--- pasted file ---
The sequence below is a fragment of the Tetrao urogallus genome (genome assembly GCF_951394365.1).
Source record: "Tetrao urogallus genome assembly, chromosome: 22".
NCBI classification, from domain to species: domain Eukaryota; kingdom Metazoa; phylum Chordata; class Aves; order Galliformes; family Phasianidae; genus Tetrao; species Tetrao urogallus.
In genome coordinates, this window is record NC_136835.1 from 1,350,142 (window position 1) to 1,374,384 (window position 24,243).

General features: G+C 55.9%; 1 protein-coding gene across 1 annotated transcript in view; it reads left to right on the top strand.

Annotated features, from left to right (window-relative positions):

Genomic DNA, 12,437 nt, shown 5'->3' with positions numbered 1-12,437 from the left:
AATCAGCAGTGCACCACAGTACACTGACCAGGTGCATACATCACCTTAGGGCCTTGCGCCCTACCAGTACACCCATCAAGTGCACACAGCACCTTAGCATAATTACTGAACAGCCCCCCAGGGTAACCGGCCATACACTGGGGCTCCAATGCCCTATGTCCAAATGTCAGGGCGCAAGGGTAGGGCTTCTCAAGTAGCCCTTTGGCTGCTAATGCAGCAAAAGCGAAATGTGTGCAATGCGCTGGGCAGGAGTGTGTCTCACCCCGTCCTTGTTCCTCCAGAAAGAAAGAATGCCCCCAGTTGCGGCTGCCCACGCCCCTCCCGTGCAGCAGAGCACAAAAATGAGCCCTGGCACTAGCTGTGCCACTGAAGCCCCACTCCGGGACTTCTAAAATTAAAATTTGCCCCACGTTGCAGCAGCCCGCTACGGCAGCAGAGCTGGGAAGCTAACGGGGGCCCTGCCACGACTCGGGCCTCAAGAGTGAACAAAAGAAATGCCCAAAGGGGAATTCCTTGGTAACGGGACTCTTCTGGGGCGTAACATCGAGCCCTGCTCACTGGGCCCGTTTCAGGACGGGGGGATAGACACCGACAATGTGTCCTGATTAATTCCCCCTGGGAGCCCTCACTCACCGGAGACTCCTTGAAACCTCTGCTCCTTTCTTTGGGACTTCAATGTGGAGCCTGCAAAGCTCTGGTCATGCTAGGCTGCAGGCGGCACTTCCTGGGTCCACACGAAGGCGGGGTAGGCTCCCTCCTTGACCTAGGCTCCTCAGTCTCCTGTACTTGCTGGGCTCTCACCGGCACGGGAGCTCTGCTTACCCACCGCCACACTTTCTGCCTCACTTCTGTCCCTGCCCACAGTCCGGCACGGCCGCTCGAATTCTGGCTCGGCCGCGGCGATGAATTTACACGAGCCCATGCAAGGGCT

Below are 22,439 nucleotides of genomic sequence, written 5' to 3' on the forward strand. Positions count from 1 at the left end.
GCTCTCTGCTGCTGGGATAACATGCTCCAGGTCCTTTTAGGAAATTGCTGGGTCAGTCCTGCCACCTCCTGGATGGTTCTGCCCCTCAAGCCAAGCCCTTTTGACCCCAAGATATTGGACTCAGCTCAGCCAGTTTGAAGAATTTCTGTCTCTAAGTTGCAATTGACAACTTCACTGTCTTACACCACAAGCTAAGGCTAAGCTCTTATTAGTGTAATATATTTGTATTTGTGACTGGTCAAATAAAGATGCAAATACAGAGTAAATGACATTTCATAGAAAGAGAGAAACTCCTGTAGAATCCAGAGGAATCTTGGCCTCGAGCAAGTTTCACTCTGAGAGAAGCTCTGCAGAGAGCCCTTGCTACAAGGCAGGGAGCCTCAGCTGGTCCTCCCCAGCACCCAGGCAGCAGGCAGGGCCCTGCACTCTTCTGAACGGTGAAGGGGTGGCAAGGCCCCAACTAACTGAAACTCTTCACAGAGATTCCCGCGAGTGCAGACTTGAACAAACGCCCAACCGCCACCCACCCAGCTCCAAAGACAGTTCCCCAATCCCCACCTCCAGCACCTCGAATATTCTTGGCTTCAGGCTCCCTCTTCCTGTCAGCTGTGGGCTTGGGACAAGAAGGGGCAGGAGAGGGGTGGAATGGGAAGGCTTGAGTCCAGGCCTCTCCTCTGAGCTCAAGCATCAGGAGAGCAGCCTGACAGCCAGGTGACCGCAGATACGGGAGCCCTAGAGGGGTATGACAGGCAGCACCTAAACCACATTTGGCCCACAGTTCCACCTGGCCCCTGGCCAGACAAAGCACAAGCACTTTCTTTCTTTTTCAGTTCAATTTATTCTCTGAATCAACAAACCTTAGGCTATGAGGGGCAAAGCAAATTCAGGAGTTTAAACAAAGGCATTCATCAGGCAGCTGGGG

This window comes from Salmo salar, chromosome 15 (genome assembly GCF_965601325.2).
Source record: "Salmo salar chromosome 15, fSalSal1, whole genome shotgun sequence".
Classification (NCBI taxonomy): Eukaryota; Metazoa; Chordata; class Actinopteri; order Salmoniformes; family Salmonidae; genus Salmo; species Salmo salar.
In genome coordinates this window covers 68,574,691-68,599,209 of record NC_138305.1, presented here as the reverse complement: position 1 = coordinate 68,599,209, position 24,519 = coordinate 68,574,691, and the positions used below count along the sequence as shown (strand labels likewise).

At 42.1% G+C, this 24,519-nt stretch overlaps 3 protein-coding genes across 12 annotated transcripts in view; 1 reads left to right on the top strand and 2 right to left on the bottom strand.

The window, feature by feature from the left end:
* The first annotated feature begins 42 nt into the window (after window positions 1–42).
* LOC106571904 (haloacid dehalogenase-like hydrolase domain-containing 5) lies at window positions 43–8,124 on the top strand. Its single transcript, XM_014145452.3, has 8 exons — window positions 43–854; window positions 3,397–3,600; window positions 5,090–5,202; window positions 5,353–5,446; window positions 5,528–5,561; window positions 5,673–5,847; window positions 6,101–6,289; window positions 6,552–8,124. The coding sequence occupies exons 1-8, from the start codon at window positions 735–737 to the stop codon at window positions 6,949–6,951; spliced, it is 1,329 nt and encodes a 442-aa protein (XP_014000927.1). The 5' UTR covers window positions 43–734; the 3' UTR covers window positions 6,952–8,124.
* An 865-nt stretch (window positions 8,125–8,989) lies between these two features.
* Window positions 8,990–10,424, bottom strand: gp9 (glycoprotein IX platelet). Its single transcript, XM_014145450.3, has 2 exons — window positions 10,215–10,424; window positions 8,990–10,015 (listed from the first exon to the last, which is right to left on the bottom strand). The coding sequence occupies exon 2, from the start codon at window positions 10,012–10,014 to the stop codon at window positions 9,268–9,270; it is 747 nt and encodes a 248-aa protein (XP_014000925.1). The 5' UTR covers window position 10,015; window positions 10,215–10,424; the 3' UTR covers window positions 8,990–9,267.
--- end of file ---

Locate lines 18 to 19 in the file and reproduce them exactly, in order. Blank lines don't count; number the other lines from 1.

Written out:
* LOC106571904 (haloacid dehalogenase-like hydrolase domain-containing 5) lies at window positions 43–8,124 on the top strand. Its single transcript, XM_014145452.3, has 8 exons — window positions 43–854; window positions 3,397–3,600; window positions 5,090–5,202; window positions 5,353–5,446; window positions 5,528–5,561; window positions 5,673–5,847; window positions 6,101–6,289; window positions 6,552–8,124. The coding sequence occupies exons 1-8, from the start codon at window positions 735–737 to the stop codon at window positions 6,949–6,951; spliced, it is 1,329 nt and encodes a 442-aa protein (XP_014000927.1). The 5' UTR covers window positions 43–734; the 3' UTR covers window positions 6,952–8,124.
* An 865-nt stretch (window positions 8,125–8,989) lies between these two features.